There has been a lot of interest over the past few years into the idea of coaching to an explicit agenda, one that combines the needs of the client, the needs of their organisation with a particular set of ideas or framework. The addition of an explicit agenda – for example, complexity, business development, strategy development – in a sense adds a tutorial element to the coaching interaction.
Oil blending plants mix together crude oil and additives to produce engine oils. At the time of this case, the company owned three plants employing around 480 people and with a turn-around time from order to delivery of 31 days. These were unionised, labour intensive operations though each plant had some degree of automation in parts of the operation.
This joint-venture organisation had won some major infrastructure planning projects; and there was potential for more such assignments in the near future. As a branch of the government, their clients needed to ensure ‘value for money’ and wished to see evidence of ‘collaboration’; this was made a pre-condition for the award of future contracts.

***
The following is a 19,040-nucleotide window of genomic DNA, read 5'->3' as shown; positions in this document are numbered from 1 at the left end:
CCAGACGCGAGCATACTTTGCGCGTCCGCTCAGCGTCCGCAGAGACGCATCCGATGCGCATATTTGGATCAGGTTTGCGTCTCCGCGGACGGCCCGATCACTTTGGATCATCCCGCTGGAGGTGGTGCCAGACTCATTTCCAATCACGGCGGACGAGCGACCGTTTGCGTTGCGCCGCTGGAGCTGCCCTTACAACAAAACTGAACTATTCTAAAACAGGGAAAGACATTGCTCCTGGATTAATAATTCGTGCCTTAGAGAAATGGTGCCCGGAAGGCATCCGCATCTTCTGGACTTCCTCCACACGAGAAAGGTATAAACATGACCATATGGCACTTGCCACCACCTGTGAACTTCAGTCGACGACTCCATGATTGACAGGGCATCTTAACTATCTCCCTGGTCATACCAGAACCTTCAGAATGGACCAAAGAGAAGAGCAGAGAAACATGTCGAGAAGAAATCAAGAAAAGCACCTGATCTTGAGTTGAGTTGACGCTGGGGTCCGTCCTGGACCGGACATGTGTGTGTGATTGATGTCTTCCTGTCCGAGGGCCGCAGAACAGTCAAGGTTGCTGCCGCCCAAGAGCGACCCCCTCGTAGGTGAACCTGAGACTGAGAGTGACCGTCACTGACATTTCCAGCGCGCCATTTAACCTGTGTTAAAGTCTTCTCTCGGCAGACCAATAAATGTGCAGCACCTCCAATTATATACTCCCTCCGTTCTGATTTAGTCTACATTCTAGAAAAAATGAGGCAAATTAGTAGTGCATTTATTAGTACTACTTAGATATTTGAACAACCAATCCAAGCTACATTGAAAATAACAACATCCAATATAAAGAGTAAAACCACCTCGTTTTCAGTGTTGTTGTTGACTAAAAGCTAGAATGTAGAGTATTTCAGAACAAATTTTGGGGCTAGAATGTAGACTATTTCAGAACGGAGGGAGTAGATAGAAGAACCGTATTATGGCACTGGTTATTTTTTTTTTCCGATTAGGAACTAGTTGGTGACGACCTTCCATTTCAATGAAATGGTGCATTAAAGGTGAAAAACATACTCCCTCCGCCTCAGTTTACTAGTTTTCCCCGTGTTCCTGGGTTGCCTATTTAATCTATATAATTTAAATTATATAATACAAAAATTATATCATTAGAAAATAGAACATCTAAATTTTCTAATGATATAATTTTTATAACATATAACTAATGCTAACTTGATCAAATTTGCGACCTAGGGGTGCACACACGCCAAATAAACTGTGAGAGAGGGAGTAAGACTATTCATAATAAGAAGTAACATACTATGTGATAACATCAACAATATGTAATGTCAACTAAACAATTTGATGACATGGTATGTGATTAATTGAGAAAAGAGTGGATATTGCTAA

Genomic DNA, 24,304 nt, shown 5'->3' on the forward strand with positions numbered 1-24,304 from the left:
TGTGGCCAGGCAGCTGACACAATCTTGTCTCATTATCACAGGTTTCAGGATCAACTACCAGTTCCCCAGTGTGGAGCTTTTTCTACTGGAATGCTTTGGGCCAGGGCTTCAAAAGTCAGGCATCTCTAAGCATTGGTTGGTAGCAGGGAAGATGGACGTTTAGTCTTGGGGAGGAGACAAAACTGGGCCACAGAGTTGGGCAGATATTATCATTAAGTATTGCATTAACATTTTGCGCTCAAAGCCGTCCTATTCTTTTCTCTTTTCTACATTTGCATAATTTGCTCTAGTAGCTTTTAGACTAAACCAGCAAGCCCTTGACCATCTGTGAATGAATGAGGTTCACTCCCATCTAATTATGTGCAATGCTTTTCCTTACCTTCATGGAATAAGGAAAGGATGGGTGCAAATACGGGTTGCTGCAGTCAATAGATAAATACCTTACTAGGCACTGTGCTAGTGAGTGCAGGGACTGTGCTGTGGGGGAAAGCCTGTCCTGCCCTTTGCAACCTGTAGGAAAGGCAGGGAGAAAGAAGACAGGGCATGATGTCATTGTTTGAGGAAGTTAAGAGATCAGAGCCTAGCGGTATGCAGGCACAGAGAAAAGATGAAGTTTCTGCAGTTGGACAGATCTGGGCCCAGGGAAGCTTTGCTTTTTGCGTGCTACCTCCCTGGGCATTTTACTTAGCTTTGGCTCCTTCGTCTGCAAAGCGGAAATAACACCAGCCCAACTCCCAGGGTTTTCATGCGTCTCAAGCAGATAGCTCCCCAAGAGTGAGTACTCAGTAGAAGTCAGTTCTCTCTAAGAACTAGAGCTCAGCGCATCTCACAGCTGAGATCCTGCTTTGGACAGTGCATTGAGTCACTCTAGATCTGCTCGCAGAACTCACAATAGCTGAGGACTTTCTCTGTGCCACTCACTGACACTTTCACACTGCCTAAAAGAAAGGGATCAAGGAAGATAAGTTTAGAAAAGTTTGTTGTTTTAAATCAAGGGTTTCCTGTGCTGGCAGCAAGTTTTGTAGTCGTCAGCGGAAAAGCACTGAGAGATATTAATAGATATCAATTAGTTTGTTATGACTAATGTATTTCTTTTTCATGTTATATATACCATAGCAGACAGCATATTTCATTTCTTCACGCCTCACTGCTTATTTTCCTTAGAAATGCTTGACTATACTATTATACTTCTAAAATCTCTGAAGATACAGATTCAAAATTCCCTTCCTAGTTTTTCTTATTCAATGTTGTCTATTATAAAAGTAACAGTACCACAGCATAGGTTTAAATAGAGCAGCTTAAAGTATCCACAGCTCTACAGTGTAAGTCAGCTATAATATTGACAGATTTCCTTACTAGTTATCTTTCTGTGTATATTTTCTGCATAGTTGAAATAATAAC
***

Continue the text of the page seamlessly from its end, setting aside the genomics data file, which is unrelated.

A rapidly growing client had promoted a number of their more experienced professionals into ‘Managing’ roles. The plan was for this group to assume more responsibilities so freeing the principals to focus on strategic growth & further strengthening relationships with major accounts.
Reorganisations seldom move as quickly as their architects would like & this was no exception.
It is an old saw that it can be ‘lonely at the top’, yet a client – an influential Board member – made just such a remark recently. When asked how a coaching assignment had contributed to his work, among other things he commented how helpful it had been to have someone with whom to ‘kick the tyres’, going on to say that many of the challenges he faced revolved around people issues and how sensitivities made it more difficult to hold those types of discussions with internal colleagues.
A short while ago we carried out a research project to identify the characteristics of truly effective business services professionals in the legal sector. It was initially focused on Human Resources delivering their services to internal clients but as the research continued it became clear that the lessons were equally applicable across the spectrum of business services functions – IT, secretarial, marketing, finance etc.